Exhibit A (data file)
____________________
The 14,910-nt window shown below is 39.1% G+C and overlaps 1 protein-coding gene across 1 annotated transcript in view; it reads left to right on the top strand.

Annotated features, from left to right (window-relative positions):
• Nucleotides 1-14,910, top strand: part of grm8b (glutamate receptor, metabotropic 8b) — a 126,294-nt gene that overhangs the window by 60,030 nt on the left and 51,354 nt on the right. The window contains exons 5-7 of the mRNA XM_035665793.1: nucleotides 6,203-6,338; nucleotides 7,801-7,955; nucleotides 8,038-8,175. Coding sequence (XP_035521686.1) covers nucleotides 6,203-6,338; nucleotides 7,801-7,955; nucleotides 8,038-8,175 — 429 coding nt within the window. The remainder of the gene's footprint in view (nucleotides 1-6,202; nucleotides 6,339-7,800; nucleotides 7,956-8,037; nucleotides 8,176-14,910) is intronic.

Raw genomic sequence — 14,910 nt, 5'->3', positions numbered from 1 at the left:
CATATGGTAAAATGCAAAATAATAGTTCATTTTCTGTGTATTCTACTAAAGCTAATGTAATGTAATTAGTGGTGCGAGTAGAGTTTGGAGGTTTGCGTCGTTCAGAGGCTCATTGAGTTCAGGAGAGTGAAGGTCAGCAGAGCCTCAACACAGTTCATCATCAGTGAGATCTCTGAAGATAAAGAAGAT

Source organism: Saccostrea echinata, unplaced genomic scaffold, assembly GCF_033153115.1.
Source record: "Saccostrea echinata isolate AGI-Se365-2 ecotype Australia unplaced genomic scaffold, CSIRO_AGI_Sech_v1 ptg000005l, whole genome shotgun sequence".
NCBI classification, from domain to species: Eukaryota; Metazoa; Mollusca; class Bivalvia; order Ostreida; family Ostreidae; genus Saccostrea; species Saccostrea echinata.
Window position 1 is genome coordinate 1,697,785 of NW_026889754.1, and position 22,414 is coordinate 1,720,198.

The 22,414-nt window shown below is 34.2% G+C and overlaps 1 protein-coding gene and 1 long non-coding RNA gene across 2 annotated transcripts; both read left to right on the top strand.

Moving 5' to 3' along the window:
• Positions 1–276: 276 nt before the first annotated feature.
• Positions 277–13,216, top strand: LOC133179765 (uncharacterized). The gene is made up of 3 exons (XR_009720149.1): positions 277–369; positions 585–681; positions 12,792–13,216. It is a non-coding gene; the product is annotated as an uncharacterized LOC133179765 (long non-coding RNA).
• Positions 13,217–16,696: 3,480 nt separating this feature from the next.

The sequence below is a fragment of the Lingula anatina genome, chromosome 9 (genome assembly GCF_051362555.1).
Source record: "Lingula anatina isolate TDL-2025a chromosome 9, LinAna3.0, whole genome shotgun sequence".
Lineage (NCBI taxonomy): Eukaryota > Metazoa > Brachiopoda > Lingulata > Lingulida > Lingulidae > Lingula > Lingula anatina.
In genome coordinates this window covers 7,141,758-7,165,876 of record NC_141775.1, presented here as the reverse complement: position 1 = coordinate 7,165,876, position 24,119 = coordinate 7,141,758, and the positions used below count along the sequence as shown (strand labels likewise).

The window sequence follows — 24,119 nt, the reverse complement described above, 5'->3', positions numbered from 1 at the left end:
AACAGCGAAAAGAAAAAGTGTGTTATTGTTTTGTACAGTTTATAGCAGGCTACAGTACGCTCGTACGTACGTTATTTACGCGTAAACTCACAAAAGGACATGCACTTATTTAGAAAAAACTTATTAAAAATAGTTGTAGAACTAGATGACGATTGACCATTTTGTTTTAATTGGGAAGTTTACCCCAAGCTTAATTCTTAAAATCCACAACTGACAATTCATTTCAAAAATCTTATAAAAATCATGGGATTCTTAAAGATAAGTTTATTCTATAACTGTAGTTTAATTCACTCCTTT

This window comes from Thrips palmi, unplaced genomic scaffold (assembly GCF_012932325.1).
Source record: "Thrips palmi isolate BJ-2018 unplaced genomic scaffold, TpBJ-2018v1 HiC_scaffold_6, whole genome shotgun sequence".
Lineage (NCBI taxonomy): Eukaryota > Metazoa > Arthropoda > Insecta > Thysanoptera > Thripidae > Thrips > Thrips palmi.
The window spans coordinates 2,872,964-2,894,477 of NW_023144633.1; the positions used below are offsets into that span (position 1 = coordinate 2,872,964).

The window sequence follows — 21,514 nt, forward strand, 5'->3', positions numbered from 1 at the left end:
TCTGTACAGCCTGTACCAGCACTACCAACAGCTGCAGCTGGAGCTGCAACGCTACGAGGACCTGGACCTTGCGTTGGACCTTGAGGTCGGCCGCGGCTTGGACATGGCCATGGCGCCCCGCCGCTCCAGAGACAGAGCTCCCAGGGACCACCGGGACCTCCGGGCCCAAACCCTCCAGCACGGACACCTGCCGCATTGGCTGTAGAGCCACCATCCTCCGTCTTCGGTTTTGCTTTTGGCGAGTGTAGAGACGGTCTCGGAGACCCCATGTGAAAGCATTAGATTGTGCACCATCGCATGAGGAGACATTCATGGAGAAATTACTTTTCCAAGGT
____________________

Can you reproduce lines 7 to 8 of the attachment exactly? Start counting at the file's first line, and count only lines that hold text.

Source record: "Saccostrea echinata isolate AGI-Se365-2 ecotype Australia unplaced genomic scaffold, CSIRO_AGI_Sech_v1 ptg000005l, whole genome shotgun sequence".
NCBI classification, from domain to species: Eukaryota; Metazoa; Mollusca; class Bivalvia; order Ostreida; family Ostreidae; genus Saccostrea; species Saccostrea echinata.